Laddie is considered the most autobiographical of Gene Stratton-Porter's novels, though she is certainly reflected as the "Bird Woman" in Freckles and A Girl of the Limberlost. She was the youngest of twelve children, just like Little Sister, who here narrates her own story and that of her family, especially her older brother Laddie. Faith and family values are at the heart of this story, and I love the fact that it is not particularly a "Christian" book, but biblical truths are woven all through it.

“All these outward things are not essential; they are pleasing, I grant, but they have nothing to do with the one big, elemental fact that a Godless life is not even half a life...I know God is big enough and merciful enough to accept even death-bed repentance, but what is that to compare with laying out your course and running it a lifetime without swerving?” (115)

“I knew it was a good time, and I could ask anything I chose, so I sat on his knee and said: 'Father, when you pray for anything that it's all perfectly right for you to have, does God come down from heaven and do it Himself, or does He send a man like Laddie to do it for him?'
Father hugged me tight, smiling the happiest.
'Why, you have the whole thing right there in a nutshell, Little Sister,' he said. 'You see it's like this: the Book tells us most distinctly that “God is love.” Now it was love that sent Laddie to bind himself for a long, tedious job, to give Leon his horse, wasn't it?'
'Of course! I said. 'He wouldn't have been likely to do it if he hated him. It was love, of course!'
'Then it was God,' said father, 'because “God is love.” They are one and the same thing.'” (345-346)

“I guess the biggest thing the matter with Pryors was that they didn't know how to go about loving each other right; maybe it was because they didn't love God, so they couldn't know exactly what proper love was; because God is love, like father said.” (394)

Little Sister is a part of a close-knit family even though many of her siblings are already grown and married. I especially appreciated the value of motherhood that was clearly presented in passages such as these:

“'Yet they tell me that you are the mother of twelve children,' he said, as if he marvelled at something.
'Yes!' cried mother, and the word broke right through a bubbling laugh. 'Am I not fortunate above most women? We had the grief to lose two little daughters at the ages of eight and nine, all the others I have, and I rejoice in them.'” (282)

“'Had I life to live over, I see now where I could do more; but neighbor, believe me, my highest aspiration is to be a clean, thrifty housekeeper, a bountiful cook, a faithful wife, a sympathetic mother. That is life work for any woman, and to be a good woman is the greatest thing on earth.'” (289)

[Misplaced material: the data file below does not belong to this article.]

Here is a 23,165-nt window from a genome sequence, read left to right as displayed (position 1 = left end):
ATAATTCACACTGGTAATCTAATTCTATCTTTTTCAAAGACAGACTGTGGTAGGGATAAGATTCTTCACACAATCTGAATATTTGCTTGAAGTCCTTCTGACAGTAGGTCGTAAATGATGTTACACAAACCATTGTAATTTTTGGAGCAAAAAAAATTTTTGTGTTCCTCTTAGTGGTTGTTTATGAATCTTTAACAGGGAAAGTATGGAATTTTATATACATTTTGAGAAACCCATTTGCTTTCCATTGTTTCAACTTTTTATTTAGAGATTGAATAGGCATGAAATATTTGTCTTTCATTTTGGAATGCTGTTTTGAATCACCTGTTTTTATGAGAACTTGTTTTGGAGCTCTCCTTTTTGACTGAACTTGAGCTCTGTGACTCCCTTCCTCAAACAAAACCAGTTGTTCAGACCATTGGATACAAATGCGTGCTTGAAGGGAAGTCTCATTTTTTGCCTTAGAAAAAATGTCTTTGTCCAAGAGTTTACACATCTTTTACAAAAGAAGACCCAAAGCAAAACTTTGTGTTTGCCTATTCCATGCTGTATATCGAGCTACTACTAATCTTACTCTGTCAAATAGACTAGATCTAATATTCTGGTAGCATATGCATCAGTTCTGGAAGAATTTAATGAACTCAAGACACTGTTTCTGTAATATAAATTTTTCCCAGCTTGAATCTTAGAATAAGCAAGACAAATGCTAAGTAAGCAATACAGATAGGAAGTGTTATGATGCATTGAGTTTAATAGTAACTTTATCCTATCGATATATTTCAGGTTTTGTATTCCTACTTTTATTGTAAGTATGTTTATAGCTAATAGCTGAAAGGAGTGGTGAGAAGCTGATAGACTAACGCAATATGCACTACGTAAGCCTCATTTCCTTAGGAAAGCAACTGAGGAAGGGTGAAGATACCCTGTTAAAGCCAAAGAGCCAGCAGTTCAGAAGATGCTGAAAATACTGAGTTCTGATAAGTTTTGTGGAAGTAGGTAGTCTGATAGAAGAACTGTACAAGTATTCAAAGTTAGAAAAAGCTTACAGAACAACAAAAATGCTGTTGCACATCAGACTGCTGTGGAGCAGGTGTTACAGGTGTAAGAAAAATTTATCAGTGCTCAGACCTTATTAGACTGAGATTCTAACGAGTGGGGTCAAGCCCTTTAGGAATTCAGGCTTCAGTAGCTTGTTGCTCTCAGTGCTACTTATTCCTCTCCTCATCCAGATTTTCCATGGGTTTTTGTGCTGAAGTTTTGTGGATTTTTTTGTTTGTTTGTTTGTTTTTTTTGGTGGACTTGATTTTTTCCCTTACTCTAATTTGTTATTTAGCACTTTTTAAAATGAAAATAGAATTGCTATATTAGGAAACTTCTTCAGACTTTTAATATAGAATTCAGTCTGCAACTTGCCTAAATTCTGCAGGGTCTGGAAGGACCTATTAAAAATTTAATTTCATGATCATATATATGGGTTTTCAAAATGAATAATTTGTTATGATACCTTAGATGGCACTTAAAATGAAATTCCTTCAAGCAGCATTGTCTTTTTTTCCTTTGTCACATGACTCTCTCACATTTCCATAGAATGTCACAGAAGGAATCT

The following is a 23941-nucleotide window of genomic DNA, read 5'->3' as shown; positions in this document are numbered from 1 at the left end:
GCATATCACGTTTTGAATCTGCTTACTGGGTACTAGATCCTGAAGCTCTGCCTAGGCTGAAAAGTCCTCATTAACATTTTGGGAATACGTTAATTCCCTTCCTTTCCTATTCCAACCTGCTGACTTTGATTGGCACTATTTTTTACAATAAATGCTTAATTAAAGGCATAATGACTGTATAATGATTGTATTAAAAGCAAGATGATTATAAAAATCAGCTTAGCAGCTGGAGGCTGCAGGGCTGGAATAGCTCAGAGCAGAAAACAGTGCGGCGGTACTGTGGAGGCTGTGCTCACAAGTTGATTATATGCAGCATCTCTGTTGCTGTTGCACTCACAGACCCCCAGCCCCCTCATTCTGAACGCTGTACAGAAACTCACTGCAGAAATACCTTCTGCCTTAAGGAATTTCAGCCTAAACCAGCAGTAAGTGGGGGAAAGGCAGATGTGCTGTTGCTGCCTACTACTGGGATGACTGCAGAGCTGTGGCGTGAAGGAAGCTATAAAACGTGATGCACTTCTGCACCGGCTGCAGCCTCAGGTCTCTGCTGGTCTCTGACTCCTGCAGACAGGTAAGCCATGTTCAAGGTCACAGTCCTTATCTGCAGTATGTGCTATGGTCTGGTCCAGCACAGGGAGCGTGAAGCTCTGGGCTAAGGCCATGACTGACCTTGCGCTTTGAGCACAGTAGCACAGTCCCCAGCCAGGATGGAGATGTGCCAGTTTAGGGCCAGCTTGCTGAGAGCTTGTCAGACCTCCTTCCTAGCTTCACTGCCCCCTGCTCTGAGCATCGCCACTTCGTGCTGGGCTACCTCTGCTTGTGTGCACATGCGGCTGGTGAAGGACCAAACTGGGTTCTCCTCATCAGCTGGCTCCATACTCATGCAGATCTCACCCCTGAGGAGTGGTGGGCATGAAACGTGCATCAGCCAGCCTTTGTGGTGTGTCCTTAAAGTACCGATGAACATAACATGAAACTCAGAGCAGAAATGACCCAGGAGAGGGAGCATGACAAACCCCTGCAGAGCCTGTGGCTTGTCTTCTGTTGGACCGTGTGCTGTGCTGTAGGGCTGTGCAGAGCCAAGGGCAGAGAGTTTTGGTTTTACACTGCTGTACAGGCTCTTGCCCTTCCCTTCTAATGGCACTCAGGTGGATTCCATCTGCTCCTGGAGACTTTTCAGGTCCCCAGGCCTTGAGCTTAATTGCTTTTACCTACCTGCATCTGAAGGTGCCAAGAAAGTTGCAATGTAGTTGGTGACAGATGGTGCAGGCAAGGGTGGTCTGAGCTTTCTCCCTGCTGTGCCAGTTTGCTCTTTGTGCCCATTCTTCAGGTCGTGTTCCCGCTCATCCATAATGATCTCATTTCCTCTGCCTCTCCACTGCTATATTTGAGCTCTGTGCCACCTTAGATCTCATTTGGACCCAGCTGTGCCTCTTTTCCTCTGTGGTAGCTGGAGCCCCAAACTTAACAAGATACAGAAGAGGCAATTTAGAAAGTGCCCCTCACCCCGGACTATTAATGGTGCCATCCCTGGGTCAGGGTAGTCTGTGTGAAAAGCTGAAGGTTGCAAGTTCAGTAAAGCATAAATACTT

The author's love of nature is evident the Limberlost books, but the roots of it are especially clear in passages such as these:

“It would take a whole book to describe the butterflies[Gene Stratton-Porter did write a book on moths: Moths of the Limberlost]; once in a while you scared up a big, wonderful moth, large as a sparrow; and the orchard was alive with doves, thrushes, catbirds, bluebirds, vireos, and orioles. When you climbed the fence, or a tree, and kept quiet, and heard the music and studied the pictures, it made you feel as if you had to put it into words.” (61)

“I was just wishing it was summer so I could steal out to the cemetery, and have a good visit with the butterflies and always swarmed around Georgiana Jane Witcomb's grave at the corner of the church. I never knew Georgiana Jane, but her people must have been very fond of her, for her grave was scarlet with geraniums, and pink with roses from earliest spring until frost, and the bright colours attracted swarms of butterflies. I had learned that if I stuck a few blossoms in my hair, rubbed some sweet smelling ones over my hands, and knelt and kept so quiet that I fitted into the landscape, the butterflies would think me a flower too, and alight on my hair, dress, and my hands, even. God never made anything more beautiful than those butterflies, with their wings of brightly painted velvet down, their bright eyes, their curious antennae, and their queer tickly feet.” (229)

This love of nature contributes to her reluctance to go to school, so the young philosopher offers some suggestions for improvement: